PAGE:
It’s great – to be – a Michigan Wolverine! It’s great – to be – a Michigan Wolverine!

The historic night football game against Notre Dame drew 114, 803 of my best friends to this fabulous event.  Despite Michigan’s difficult first quarter of play and Notre Dame’s first score, the second quarter found Michigan making strides to stay in the game.

The Michigan Marching band’s halftime show featured dancers and flag bearers with black body stockings with blue neon lights—cool to watch, but even cooler when they got into formation with the band and created a target for military personnel to parachute from an airplane and land in the Big House. They plummeted to earth wearing cameras on their helmets and the view from high above the Big House was broadcast on the endzone Sony screens.

The fourth quarter of play was intense. In fact the last 1:23 was filled with lead changes, right up until the final: 02 seconds. Michigan pulled off the win 35-31.

My 114, 803 friends and I were so excited about the win that we couldn’t leave the stadium right away. In fact the crowd took over the cheers we wanted to sing and the band had to kind of follow and wait to start their post-game show.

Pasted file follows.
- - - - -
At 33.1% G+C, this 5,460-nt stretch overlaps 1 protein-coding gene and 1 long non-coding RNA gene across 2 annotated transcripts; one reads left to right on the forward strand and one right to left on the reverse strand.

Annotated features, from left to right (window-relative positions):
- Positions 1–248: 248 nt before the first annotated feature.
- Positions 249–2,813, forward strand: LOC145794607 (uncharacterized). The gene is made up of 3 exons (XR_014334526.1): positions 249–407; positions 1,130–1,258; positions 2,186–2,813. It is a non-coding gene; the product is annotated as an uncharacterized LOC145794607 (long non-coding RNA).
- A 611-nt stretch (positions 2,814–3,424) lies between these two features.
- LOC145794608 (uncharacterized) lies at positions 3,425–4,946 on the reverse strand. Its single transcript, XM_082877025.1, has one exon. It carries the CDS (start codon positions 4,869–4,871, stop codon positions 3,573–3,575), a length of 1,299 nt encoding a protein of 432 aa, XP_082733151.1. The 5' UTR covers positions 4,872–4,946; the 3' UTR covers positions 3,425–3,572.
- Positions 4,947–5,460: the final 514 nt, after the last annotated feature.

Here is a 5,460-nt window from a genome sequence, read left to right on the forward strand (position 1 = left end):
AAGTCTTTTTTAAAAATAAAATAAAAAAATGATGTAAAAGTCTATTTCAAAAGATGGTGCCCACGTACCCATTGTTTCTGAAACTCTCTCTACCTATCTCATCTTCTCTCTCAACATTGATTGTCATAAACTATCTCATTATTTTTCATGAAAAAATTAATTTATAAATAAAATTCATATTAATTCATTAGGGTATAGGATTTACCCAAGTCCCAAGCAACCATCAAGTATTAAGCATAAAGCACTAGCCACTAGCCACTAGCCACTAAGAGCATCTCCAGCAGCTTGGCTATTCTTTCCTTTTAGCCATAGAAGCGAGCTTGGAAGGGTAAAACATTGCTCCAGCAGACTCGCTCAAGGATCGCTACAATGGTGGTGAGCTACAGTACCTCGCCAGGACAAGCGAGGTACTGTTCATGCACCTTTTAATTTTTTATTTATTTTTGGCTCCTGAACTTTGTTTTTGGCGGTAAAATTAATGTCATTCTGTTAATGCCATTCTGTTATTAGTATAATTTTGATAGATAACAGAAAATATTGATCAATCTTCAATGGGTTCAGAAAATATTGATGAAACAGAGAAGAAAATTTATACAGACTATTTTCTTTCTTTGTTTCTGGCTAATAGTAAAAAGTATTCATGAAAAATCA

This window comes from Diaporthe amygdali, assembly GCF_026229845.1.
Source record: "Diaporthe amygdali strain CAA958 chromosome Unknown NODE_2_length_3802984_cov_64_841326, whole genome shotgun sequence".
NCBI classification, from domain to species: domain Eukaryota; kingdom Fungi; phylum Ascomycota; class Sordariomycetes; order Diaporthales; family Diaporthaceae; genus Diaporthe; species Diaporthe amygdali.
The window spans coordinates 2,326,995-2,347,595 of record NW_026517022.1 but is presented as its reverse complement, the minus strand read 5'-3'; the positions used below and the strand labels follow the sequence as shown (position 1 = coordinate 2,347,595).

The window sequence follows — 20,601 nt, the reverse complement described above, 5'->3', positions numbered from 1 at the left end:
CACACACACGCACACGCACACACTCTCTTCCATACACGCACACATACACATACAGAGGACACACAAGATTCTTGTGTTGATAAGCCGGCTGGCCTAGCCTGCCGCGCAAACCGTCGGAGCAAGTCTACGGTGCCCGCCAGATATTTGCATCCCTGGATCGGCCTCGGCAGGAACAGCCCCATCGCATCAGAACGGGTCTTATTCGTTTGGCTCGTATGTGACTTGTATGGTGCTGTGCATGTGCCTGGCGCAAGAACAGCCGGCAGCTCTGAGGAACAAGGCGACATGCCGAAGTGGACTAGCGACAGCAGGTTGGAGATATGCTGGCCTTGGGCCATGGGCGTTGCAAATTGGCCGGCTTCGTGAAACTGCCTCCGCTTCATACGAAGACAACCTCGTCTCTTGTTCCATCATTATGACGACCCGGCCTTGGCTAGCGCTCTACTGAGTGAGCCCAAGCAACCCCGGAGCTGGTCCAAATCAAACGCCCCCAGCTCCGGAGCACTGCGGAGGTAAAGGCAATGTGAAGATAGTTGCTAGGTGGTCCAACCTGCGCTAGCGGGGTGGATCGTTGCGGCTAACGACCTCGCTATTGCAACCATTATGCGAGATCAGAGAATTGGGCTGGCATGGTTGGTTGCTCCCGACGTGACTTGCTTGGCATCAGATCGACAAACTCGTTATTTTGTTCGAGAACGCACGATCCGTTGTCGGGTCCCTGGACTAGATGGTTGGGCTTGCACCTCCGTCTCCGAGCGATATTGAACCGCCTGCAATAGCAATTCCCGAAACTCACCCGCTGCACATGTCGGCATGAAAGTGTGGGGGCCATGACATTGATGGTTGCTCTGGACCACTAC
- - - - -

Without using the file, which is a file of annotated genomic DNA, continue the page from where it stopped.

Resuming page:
Traffic was horrendous, particularly with the extra security enforcement, closed streets and available parking. With all the extra people, the bus lines were particularly long. There was a lady in line behind us looking for a mint or piece of candy. My husband whispered to me that she was having an insulin reaction.  New security regulations at the Big House now prohibit bringing in any bags including purses. So we women have to make critical decisions about what to stuff our pockets with. Will it be lipstick, keys, ID and cash? Or will it be glucose tablets, keys, ID and cash?

Fortunately as we asked around for something with sugar in it, we found a woman with chocolate covered nuts—not the first choice to cure an insulin reaction (because it is not simple sugar that can be broken down by the body easily), but sugar nonetheless.

Insulin reactions make you feel weak and as I placed my hand on her back to encourage her to get in front of us and perhaps ask people to let her cut the line so that she could sit down on the bus sooner and get back to her purse quicker, I realized that her blood sugar was likely much lower than a simple reaction. The night air was cool, yet her t-shirt was soaked and wet from perspiration. She refused to cut the line and insisted upon waiting for her turn.

Her decision to come unprepared to a game that was delayed with excitement was a dangerous game of Russian Roulette for her.

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